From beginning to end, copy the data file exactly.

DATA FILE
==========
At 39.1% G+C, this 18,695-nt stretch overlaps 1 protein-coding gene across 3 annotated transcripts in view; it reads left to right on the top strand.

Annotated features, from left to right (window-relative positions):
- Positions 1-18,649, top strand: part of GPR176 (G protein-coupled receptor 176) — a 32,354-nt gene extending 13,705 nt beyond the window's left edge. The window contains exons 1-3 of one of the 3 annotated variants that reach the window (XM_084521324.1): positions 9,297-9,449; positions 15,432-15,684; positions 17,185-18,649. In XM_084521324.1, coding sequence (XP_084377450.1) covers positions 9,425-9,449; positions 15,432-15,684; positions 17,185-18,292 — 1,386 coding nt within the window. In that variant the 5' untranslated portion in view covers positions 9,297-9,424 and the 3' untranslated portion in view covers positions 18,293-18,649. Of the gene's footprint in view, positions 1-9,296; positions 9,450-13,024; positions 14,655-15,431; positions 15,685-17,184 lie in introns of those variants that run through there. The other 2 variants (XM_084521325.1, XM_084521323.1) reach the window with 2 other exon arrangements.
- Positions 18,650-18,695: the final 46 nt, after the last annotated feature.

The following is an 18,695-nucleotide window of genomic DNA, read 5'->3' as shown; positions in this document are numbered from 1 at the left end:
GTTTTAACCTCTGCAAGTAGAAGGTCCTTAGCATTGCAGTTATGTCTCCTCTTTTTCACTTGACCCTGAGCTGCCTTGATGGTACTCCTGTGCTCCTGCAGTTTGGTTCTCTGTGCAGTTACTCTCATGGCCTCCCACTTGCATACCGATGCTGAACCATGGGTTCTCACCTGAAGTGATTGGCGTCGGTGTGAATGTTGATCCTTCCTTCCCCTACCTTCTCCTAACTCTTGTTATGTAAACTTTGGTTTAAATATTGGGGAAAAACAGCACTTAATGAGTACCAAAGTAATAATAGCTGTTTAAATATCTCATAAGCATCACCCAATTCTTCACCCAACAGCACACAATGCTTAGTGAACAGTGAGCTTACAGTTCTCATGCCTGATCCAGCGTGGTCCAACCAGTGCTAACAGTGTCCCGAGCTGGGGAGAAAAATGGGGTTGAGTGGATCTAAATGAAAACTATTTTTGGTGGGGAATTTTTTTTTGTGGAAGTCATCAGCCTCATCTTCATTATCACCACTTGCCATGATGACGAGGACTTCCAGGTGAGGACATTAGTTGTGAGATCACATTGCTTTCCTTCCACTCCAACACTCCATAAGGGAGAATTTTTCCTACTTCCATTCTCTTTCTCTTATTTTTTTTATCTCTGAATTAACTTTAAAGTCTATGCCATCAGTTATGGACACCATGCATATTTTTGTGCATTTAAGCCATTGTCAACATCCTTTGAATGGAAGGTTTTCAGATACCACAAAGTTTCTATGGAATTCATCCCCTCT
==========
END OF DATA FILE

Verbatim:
At 39.1% G+C, this 18,695-nt stretch overlaps 1 protein-coding gene across 3 annotated transcripts in view; it reads left to right on the top strand.

Annotated features, from left to right (window-relative positions):
- Positions 1-18,649, top strand: part of GPR176 (G protein-coupled receptor 176) — a 32,354-nt gene extending 13,705 nt beyond the window's left edge. The window contains exons 1-3 of one of the 3 annotated variants that reach the window (XM_084521324.1): positions 9,297-9,449; positions 15,432-15,684; positions 17,185-18,649. In XM_084521324.1, coding sequence (XP_084377450.1) covers positions 9,425-9,449; positions 15,432-15,684; positions 17,185-18,292 — 1,386 coding nt within the window. In that variant the 5' untranslated portion in view covers positions 9,297-9,424 and the 3' untranslated portion in view covers positions 18,293-18,649. Of the gene's footprint in view, positions 1-9,296; positions 9,450-13,024; positions 14,655-15,431; positions 15,685-17,184 lie in introns of those variants that run through there. The other 2 variants (XM_084521325.1, XM_084521323.1) reach the window with 2 other exon arrangements.
- Positions 18,650-18,695: the final 46 nt, after the last annotated feature.

The following is an 18,695-nucleotide window of genomic DNA, read 5'->3' as shown; positions in this document are numbered from 1 at the left end:
GTTTTAACCTCTGCAAGTAGAAGGTCCTTAGCATTGCAGTTATGTCTCCTCTTTTTCACTTGACCCTGAGCTGCCTTGATGGTACTCCTGTGCTCCTGCAGTTTGGTTCTCTGTGCAGTTACTCTCATGGCCTCCCACTTGCATACCGATGCTGAACCATGGGTTCTCACCTGAAGTGATTGGCGTCGGTGTGAATGTTGATCCTTCCTTCCCCTACCTTCTCCTAACTCTTGTTATGTAAACTTTGGTTTAAATATTGGGGAAAAACAGCACTTAATGAGTACCAAAGTAATAATAGCTGTTTAAATATCTCATAAGCATCACCCAATTCTTCACCCAACAGCACACAATGCTTAGTGAACAGTGAGCTTACAGTTCTCATGCCTGATCCAGCGTGGTCCAACCAGTGCTAACAGTGTCCCGAGCTGGGGAGAAAAATGGGGTTGAGTGGATCTAAATGAAAACTATTTTTGGTGGGGAATTTTTTTTTGTGGAAGTCATCAGCCTCATCTTCATTATCACCACTTGCCATGATGACGAGGACTTCCAGGTGAGGACATTAGTTGTGAGATCACATTGCTTTCCTTCCACTCCAACACTCCATAAGGGAGAATTTTTCCTACTTCCATTCTCTTTCTCTTATTTTTTTTATCTCTGAATTAACTTTAAAGTCTATGCCATCAGTTATGGACACCATGCATATTTTTGTGCATTTAAGCCATTGTCAACATCCTTTGAATGGAAGGTTTTCAGATACCACAAAGTTTCTATGGAATTCATCCCCTCT